Dear parents, shnattim and friends shalom rav,
We hope you are well.
This week is a very special one here in Israel. It is a microcosm to the history of the Jewish people as a whole, and for the establishment of the State of Israel in particular. This week encapsulates all the things the Jewish people went through, from good to bad, hope to despair, growth, normality, sadness and happiness. So is the proximity between war to independence, destruction to growth and strength, and death to life. Today we commemorate the fallen soldiers and the victims of terror, and tonight, almost too too soon, we will go out to the streets to celebrate Israel's 68th.
This of course is a fascinating time to be here, and our shnattim went through so many experiences in the past week, to which they refer on their weekly updates below. They have been all over Jerusalem, experiencing life in and out these special days.
In continuence to last week's quotes, here is another one I found this week, by Charley Katan, a Shnatti from RSY- Netzer (UK)-
I'm not usually one for profound Facebook statuses (instead preferring to use this platform for baseless self promotion and lacklustre humour), but tonight I find myself with a thought I can't help but share.
I started today, Yom Hashoah, standing in silence, listening to the siren in Jerusalem's Zion Square. We then proceeded to Yad Vashem, where we spent time in the museum and heard the testimony of a holocaust survivor.
This evening, I found myself playing my guitar in a living room in the Baka neighbourhood of Jerusalem, surrounded by 21 other Jews, all of us fixated and dedicated to our musical craft, spirituality and creating meaningful prayer experiences for people of all religions. This was my second time rehearsing with Nava Tehila.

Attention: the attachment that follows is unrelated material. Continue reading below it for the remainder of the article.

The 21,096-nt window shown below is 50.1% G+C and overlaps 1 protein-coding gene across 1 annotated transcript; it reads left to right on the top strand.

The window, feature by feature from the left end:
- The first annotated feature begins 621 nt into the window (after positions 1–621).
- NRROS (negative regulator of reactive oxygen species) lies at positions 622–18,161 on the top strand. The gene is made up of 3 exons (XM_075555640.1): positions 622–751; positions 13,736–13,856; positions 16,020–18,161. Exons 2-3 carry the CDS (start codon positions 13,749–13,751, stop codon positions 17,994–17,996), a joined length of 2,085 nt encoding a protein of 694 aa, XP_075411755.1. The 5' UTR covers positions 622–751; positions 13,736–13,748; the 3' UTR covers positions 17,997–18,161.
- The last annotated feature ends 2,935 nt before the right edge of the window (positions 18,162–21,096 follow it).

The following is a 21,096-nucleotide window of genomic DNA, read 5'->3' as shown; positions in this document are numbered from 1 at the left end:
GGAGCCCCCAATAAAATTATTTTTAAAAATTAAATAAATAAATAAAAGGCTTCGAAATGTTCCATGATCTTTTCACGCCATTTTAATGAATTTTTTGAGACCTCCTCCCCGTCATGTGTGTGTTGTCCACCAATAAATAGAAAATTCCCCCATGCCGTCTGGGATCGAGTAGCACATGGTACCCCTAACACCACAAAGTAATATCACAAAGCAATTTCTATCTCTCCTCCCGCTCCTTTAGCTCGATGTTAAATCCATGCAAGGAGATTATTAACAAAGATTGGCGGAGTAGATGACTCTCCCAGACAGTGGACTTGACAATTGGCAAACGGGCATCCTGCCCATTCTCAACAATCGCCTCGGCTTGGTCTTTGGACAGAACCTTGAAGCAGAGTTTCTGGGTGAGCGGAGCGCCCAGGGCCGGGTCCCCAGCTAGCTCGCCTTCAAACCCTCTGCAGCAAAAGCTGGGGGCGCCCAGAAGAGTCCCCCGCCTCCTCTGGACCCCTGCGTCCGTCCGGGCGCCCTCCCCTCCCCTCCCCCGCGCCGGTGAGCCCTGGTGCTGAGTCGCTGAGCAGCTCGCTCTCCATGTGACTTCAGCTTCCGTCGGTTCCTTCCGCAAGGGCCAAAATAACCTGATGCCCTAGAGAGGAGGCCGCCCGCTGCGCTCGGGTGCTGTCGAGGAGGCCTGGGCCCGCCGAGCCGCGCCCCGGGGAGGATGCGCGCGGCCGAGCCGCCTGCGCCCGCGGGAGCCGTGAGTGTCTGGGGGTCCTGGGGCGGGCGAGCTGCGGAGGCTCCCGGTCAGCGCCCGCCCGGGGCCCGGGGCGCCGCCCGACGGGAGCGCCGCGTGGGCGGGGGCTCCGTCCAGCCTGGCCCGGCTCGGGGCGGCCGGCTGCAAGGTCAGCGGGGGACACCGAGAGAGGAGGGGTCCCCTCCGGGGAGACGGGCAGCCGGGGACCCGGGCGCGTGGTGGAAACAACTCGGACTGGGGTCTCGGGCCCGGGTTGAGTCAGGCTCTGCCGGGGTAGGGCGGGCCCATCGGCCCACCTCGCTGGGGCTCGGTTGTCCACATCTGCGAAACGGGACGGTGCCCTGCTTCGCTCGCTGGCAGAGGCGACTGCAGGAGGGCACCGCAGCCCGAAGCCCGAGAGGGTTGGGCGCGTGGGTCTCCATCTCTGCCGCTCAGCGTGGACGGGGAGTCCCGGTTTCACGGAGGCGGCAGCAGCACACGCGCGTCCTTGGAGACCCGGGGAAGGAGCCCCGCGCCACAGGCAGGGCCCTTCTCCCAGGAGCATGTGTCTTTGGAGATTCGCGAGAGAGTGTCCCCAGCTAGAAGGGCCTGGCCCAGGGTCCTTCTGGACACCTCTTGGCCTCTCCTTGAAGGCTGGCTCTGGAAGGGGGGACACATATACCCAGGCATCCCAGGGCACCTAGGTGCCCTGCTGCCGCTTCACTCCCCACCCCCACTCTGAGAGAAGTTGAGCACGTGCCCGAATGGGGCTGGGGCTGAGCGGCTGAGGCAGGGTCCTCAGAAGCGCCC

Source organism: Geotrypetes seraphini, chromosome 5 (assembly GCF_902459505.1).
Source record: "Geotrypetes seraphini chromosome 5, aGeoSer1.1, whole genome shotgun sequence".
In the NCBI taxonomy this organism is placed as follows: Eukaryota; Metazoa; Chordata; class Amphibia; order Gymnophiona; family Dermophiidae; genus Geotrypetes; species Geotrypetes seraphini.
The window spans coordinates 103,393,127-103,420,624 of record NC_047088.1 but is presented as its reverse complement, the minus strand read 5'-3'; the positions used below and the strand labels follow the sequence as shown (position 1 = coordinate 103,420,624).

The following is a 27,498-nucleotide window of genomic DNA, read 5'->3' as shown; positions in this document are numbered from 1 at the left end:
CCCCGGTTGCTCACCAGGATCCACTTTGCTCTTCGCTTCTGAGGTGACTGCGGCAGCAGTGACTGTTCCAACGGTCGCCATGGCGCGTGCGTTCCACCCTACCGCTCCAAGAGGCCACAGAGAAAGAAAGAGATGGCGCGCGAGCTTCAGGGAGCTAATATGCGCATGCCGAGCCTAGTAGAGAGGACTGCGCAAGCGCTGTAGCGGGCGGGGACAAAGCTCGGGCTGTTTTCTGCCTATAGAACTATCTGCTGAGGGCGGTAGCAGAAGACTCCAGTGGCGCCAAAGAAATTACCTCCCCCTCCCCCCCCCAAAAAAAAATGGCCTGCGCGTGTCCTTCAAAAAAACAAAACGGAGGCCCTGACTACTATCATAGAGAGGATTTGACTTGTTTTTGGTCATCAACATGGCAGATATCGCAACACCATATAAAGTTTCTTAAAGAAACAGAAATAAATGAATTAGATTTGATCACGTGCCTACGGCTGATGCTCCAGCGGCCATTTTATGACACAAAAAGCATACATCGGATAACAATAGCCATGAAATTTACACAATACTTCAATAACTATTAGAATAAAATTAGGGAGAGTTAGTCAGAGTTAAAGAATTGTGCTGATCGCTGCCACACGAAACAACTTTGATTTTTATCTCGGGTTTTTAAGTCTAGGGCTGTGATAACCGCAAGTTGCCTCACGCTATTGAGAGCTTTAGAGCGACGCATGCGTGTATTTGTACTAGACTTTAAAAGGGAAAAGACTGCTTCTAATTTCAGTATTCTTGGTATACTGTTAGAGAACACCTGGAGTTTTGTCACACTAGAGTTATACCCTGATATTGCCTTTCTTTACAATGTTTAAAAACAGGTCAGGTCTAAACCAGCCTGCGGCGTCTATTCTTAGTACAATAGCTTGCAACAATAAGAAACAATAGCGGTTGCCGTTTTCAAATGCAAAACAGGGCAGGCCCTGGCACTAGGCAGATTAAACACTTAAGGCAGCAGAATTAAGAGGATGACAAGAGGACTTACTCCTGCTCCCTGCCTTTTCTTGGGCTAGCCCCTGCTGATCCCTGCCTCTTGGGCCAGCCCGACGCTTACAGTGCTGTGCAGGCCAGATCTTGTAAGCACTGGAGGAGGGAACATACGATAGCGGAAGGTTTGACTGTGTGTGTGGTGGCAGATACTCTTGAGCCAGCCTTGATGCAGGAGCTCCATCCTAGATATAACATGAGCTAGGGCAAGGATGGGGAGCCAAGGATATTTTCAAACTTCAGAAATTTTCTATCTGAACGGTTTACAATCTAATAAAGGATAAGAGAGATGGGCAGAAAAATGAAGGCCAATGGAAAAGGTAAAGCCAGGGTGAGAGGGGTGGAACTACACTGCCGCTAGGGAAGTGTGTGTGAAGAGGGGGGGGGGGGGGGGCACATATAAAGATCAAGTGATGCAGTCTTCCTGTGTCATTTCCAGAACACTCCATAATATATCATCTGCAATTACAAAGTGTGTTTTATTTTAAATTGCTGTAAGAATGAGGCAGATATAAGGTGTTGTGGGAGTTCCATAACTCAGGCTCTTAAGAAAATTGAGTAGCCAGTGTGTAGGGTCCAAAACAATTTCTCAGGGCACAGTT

And to think that 70 years ago, the idea that this could ever happen - a gathering of 20 something Jews from across the globe, aged between 18 and 60, praying loud and proud, rehearsing for the progressive Jewish Kabbalat Shabbat service they are putting on the following evening; all of this in Jerusalem - would have been beyond incomprehensible.
So, tomorrow evening, when it comes to our Shabbat service, I'll be focusing on the extreme gratitude I feel to able to be a loud, practising, privileged Jewish woman, and all of those who were killed for filling those same criteria.
May their memories be a blessing.
I will finish with a short piece by Prof. Asa Kasher-
“We tend to say about the State of Israel that it was established on the 5th of Iyar, 5708.
Thus, the precise name of the “Declaration of Independence” is “The Declaration of the Establishment of the State of Israel”. On that day, the State of Israel was established as a political and legal entity; however the formation process of the state, in the full sense of this historic expression, began on that day and is not over to this very day.
We have not yet finished the establishment of the state.
We have not finished extracting the Jewish People from the Diaspora,
We have not finished extracting the Diaspora from the Jewish People,